Its been a slow news day, so what youre getting is a sampling of the latest jottings in my Idea Book.
If I get one more press release about a new upscale daily fee that promises to offer the complete golf experience or that country club feeling, Im turning in my GHIN card. (The mathematics museum at M.I.T. wants it anyway. Something about impossibly high numbers.)
The economics of golf courses in this day and age make it more profitable to open overblown, overpriced, over-hyped tracks designed by big-name players, and almost always with a real estate development attached. Not long ago, I defied anyone to play an upscale daily fee in the Atlanta area without hearing the sound of a pneumatic nail gun or power saw in the background. No one was able to rise to the challenge.
Upscale daily fees have their place in the golf economy, I suppose. But the shame of it is at the other end of the spectrum, where municipal and Mom-and-Pop courses and ranges used to fulfill an important part of the process of golf development.
Its simple: You could hang out there.
Unless youre deep in the cash, you cant just hang out at, say, the TPC at Sugarloaf outside Atlanta. And if you have that much money, youre probably busy earning more. On the other hand, thousands of golfers have stories of childhoods constructively wasted at town courses all over America.
One of our producers here at TGC used to pick the range at a New York area course. He got in a lot of practice time, learned the gentlemanly habits of the game, and felt the glory of summer afternoons on the turf.
Of course, he also played roofball with the caddies. After the sun went down, he and the caddies would bet dollars on who could catch a ball when it suddenly rolled down into the remaining light after being thrown into the darkness of the clubhouse roof.
Our own Rich Lerner is a treasure chest of golf course memories, many of which concern the inimitable northeastern Pennsylvania pro, Frank Stockey. He also recalls range-picking, and having to get out of the cart to hit balls away from the fence and back into the range. What with all the shotmaking experiments, that job could easily take three hours.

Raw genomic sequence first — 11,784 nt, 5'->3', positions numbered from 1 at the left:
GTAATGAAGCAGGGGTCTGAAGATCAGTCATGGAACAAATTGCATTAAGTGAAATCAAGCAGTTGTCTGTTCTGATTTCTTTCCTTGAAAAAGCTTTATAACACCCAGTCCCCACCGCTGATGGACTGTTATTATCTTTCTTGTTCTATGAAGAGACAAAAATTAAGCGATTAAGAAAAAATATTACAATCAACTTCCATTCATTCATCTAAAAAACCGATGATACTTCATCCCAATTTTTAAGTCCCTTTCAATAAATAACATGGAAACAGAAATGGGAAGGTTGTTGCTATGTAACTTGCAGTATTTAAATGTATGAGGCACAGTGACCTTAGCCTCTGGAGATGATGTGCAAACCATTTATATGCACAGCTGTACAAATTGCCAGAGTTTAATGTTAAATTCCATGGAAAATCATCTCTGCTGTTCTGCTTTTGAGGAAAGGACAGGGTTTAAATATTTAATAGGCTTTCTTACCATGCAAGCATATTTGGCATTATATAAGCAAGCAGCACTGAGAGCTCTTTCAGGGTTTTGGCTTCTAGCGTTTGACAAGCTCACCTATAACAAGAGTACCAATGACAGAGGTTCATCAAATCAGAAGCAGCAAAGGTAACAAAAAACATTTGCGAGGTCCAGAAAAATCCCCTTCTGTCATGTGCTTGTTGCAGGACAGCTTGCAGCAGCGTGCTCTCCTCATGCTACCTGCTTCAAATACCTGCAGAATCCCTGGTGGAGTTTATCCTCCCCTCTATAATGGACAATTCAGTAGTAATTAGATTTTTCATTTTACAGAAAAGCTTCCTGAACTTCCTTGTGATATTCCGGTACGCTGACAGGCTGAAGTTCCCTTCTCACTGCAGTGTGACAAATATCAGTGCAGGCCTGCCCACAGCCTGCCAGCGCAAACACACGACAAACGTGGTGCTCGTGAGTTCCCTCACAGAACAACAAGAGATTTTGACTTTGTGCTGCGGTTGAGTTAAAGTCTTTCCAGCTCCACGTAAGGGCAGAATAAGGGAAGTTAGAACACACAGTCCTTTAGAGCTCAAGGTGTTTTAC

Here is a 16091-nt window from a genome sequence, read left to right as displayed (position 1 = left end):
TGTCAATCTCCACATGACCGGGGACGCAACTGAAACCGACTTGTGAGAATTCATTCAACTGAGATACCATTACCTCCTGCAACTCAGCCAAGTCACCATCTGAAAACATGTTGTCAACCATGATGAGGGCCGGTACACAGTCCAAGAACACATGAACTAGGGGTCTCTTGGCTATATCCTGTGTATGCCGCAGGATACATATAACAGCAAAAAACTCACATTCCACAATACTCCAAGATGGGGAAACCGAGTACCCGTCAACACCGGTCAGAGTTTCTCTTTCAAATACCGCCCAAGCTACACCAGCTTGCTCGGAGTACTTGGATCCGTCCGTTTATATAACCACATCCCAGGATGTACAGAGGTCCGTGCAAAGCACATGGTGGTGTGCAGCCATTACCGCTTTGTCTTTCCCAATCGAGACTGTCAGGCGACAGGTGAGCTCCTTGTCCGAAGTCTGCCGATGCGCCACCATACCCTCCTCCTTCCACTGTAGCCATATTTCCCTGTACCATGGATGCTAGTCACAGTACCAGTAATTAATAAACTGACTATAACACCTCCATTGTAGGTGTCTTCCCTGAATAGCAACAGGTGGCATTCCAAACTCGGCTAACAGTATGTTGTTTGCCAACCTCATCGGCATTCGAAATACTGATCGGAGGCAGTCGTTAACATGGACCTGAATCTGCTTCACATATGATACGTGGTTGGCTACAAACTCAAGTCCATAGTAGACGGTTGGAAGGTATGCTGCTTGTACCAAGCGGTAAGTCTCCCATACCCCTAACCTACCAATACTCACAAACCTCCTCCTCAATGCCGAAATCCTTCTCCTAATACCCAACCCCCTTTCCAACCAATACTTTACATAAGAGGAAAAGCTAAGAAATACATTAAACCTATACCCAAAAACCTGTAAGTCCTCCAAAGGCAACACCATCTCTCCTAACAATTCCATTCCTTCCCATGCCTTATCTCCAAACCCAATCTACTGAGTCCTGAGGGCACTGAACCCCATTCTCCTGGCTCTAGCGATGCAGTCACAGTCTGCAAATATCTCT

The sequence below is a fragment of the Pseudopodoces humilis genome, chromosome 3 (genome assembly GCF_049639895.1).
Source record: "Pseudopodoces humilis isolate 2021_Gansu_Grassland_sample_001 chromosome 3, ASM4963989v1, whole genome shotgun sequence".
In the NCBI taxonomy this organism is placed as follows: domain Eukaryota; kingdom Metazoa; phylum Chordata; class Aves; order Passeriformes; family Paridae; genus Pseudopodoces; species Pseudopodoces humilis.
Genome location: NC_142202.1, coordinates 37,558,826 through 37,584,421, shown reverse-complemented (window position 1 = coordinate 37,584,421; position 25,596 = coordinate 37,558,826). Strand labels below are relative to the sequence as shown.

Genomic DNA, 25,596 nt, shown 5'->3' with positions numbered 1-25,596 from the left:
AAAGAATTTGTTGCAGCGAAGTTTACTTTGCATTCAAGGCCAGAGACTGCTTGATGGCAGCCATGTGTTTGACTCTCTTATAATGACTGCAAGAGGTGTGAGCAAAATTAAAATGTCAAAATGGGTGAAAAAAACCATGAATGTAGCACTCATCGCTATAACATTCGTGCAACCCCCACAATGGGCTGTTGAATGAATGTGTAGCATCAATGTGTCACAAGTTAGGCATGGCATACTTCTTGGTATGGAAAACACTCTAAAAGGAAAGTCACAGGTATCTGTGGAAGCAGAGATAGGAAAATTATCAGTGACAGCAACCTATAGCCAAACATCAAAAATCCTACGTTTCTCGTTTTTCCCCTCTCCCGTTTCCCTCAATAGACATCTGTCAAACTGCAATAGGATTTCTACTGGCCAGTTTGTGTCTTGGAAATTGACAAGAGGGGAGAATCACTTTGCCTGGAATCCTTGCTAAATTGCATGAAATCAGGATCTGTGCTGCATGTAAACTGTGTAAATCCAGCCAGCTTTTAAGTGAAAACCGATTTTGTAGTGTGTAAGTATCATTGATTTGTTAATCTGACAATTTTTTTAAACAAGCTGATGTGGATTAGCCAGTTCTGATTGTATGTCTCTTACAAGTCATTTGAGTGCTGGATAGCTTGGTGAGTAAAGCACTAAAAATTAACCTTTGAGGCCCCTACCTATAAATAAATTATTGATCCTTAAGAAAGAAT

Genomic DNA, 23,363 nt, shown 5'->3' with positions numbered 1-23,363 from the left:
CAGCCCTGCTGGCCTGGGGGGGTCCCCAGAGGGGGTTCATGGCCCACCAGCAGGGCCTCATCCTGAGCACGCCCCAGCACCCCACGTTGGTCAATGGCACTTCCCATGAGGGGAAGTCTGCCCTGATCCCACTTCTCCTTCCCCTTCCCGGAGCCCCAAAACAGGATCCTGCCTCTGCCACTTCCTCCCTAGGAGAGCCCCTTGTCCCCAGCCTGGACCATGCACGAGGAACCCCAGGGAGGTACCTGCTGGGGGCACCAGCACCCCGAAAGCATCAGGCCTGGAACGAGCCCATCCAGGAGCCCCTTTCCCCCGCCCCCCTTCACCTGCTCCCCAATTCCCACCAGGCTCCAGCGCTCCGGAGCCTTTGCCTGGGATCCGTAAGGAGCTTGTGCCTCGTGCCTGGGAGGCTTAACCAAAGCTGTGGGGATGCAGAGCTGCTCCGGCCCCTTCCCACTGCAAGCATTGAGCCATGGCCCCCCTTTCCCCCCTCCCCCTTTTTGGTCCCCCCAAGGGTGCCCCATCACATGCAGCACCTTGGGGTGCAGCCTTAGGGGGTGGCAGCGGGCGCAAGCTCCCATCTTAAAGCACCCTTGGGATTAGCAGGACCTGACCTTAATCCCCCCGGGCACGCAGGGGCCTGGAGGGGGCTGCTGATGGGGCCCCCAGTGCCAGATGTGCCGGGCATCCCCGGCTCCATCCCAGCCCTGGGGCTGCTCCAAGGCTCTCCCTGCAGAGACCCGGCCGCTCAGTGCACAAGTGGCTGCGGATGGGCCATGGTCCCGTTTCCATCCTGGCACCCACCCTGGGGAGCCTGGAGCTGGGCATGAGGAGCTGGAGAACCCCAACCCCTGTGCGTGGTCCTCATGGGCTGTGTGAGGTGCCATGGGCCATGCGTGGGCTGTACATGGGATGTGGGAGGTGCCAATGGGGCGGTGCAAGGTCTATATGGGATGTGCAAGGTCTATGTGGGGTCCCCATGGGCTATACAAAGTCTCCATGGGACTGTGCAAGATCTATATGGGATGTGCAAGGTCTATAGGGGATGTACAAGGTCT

You wouldnt know it was ever in the genes, but my late brother was a scratch player. He was a regular at the muni course in Mt. Lebanon, Pa., the Pittsburgh suburb where we grew up. Ill never forget the day he ran across the front yard toward me with a big smile on his face and a scorecard in his hand: 34. Even par for the first of many times in his life. (Mt. Lebanon was a tight little par 34, 9-hole track.)
Fred Couples was a range rat. So was Mark King, president of TaylorMade-adidas Golf. Wally Uihlein, Titleists chief, grew up in Haverhill, Mass. and was slapping sleeves of balls and pouring beers in the clubhouse when most of his peers hadnt even had their first jobs yet.
I wont contend for a moment that expertise in roofball added greatly to a young mans education. But it was part of a chance to be around golf. Through long exposure, experimentation, and example, a generation of golfers learned to love the game and treat it well.
Nothing against organized programs such as the First Tee. On the contrary, Ive declared my support for those efforts time and time again in this space. But some of that informal stuffwell, thats gold.